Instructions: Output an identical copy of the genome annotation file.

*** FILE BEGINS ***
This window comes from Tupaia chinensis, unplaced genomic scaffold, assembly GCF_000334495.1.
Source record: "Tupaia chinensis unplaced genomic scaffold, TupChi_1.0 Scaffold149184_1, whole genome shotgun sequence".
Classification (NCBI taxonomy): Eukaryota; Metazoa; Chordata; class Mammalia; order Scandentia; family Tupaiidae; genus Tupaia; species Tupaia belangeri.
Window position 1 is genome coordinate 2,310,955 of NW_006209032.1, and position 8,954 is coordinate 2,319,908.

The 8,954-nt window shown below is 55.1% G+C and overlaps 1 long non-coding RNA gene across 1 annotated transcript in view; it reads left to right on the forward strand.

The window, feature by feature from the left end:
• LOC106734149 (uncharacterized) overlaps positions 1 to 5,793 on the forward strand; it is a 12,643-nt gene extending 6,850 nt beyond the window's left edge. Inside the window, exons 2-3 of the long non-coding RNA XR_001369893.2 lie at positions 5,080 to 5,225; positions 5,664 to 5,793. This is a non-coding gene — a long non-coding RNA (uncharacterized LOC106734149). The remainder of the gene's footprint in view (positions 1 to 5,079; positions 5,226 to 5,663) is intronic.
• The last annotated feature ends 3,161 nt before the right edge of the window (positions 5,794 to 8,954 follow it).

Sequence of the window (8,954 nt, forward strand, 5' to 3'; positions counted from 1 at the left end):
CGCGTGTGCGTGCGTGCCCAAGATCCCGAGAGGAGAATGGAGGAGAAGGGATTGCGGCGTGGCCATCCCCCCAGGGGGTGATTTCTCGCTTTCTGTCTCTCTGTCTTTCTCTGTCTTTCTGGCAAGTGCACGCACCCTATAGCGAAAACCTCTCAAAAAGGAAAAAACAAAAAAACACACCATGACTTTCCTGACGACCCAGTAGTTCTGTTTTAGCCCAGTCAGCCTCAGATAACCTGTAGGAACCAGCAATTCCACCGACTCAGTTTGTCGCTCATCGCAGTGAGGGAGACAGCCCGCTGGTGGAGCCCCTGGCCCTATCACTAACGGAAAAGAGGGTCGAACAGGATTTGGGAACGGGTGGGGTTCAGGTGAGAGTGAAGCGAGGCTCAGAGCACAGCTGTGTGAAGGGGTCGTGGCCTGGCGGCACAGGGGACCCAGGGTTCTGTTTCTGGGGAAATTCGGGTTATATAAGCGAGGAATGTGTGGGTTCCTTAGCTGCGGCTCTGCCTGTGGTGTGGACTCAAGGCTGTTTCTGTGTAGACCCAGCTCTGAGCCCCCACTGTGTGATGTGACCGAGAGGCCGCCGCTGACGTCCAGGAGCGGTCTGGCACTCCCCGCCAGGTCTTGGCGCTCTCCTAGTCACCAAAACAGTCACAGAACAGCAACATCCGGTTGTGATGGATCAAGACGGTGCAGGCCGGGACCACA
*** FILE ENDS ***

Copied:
This window comes from Tupaia chinensis, unplaced genomic scaffold, assembly GCF_000334495.1.
Source record: "Tupaia chinensis unplaced genomic scaffold, TupChi_1.0 Scaffold149184_1, whole genome shotgun sequence".
Classification (NCBI taxonomy): Eukaryota; Metazoa; Chordata; class Mammalia; order Scandentia; family Tupaiidae; genus Tupaia; species Tupaia belangeri.
Window position 1 is genome coordinate 2,310,955 of NW_006209032.1, and position 8,954 is coordinate 2,319,908.

The 8,954-nt window shown below is 55.1% G+C and overlaps 1 long non-coding RNA gene across 1 annotated transcript in view; it reads left to right on the forward strand.

The window, feature by feature from the left end:
• LOC106734149 (uncharacterized) overlaps positions 1 to 5,793 on the forward strand; it is a 12,643-nt gene extending 6,850 nt beyond the window's left edge. Inside the window, exons 2-3 of the long non-coding RNA XR_001369893.2 lie at positions 5,080 to 5,225; positions 5,664 to 5,793. This is a non-coding gene — a long non-coding RNA (uncharacterized LOC106734149). The remainder of the gene's footprint in view (positions 1 to 5,079; positions 5,226 to 5,663) is intronic.
• The last annotated feature ends 3,161 nt before the right edge of the window (positions 5,794 to 8,954 follow it).

Sequence of the window (8,954 nt, forward strand, 5' to 3'; positions counted from 1 at the left end):
CGCGTGTGCGTGCGTGCCCAAGATCCCGAGAGGAGAATGGAGGAGAAGGGATTGCGGCGTGGCCATCCCCCCAGGGGGTGATTTCTCGCTTTCTGTCTCTCTGTCTTTCTCTGTCTTTCTGGCAAGTGCACGCACCCTATAGCGAAAACCTCTCAAAAAGGAAAAAACAAAAAAACACACCATGACTTTCCTGACGACCCAGTAGTTCTGTTTTAGCCCAGTCAGCCTCAGATAACCTGTAGGAACCAGCAATTCCACCGACTCAGTTTGTCGCTCATCGCAGTGAGGGAGACAGCCCGCTGGTGGAGCCCCTGGCCCTATCACTAACGGAAAAGAGGGTCGAACAGGATTTGGGAACGGGTGGGGTTCAGGTGAGAGTGAAGCGAGGCTCAGAGCACAGCTGTGTGAAGGGGTCGTGGCCTGGCGGCACAGGGGACCCAGGGTTCTGTTTCTGGGGAAATTCGGGTTATATAAGCGAGGAATGTGTGGGTTCCTTAGCTGCGGCTCTGCCTGTGGTGTGGACTCAAGGCTGTTTCTGTGTAGACCCAGCTCTGAGCCCCCACTGTGTGATGTGACCGAGAGGCCGCCGCTGACGTCCAGGAGCGGTCTGGCACTCCCCGCCAGGTCTTGGCGCTCTCCTAGTCACCAAAACAGTCACAGAACAGCAACATCCGGTTGTGATGGATCAAGACGGTGCAGGCCGGGACCACA